This is especially true in modern situations where reality is complex and hard to intuitively “see”. That is why seat of the pants leaders like Philippine mayors have difficulty in national settings.  Someone who lives in a city can get a “feel” for it without even being mayor: I can “feel” Munich. Mayors will talk to different people and compare what they see with what they are told and then they can balance their picture, decide and immediately see the results. No need for anyone to tell. Better if, but if the culture is one of face and power (link) better not be “shaimed” (sic) too much.

Well, I did think that Duterte was a good leader originally, because of his “listening tours” (link) at a time when President Aquino was criticized heavily for being insensitive to the common people. But was he? Possibly he also had a hard time, as Filipino culture sees criticism as form of attack. Probably even his statement that the people are his boss was the worst thing he could have done. Filipino bosses can be demanding to the point of unfairness, many Filipinos prefer foreign bosses. Some people probably thought they could nitpick on practically anything, thus abusing democracy.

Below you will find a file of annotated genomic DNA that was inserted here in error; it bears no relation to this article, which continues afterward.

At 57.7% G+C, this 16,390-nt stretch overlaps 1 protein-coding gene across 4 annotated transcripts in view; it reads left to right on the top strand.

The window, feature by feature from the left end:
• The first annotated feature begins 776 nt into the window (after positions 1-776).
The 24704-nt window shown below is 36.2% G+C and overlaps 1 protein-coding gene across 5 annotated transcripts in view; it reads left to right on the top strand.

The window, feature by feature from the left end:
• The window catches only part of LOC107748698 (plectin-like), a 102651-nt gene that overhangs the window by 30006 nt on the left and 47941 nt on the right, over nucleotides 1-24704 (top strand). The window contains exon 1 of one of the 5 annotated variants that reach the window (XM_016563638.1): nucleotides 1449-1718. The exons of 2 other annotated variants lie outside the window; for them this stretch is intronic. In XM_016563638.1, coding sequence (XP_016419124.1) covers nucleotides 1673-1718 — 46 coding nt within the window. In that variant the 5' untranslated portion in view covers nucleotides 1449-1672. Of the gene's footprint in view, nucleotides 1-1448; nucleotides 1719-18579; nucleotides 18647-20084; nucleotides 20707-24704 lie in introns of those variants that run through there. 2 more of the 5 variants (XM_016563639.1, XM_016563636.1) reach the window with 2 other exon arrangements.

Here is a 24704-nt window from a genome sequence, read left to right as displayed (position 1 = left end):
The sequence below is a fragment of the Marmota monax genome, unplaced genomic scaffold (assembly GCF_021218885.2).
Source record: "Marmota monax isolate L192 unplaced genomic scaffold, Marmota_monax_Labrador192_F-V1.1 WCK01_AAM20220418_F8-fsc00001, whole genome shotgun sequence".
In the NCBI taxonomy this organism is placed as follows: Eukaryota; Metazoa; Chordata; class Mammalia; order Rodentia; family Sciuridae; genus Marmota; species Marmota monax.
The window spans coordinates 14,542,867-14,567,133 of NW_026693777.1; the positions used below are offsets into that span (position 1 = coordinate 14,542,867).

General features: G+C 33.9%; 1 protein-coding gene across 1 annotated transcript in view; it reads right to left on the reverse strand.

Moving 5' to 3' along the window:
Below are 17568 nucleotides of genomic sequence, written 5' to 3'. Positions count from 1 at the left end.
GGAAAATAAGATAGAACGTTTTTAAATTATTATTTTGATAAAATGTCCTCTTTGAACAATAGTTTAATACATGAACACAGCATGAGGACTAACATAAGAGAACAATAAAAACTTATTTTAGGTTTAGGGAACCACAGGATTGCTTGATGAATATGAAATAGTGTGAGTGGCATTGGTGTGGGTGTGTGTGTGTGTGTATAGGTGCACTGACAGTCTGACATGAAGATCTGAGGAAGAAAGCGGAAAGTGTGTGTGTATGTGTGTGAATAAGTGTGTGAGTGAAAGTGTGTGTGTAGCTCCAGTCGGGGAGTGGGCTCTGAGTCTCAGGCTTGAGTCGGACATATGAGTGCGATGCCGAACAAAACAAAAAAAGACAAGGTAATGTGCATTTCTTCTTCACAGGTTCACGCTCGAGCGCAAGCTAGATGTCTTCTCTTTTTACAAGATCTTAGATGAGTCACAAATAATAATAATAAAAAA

Powerful Truth

A recent article by Dr. Gideon Lasco on The Scholar as a Rebel (link) does stress the importance of challenging received wisdom as an essential aspect of learning: the best thinkers of their day were called “revolutionary” precisely because they helped build their societies upon ideas — ideas that were nurtured in universities, and viewed as rebellious at the time of their inception. Of course not every trollish social media commenter who says “ugok ka” and “mali iyan” is a useful “rebel”. Dissent must be based on proper reasoning – even if it may come from a new and fresh angle.

Criticism of the policies of a leader does not have to mean disrespecting the authority of a leader.  Protests are a necessary corrective to smugness that can weaken a ruling group after some time. Unfortunately the Philippines is still built on face and power, not on ideas, so sophistry rules. Dengvaxia might be OK, but that can’t be, it is yellow as eggyolk, just like the new MRT wagons! The mentality still “be like”: “look at Panot! Poe lectured that WEAKLING about Mamasapano! Our Digong deals with critics quickly!” Actually, mistakes that happened in every administration could have been used as opportunities to learn how to improve the system as a whole – not in finding a culprit. Even the question “why EJKs” could have been an opportunity to learn, as the reason might have been “police investigations too inefficient, courts too slow, customs too porous”. Yet the culture loves finding a culprit or culprits and punishing them in whatever way possible. Those perceived as weak often become the culprits and those perceived as strong assign blame. Truth would make everyone more powerful. But the perspective of many is so short-sighted.

Irineo B. R. Salazar
München, 12 October 2018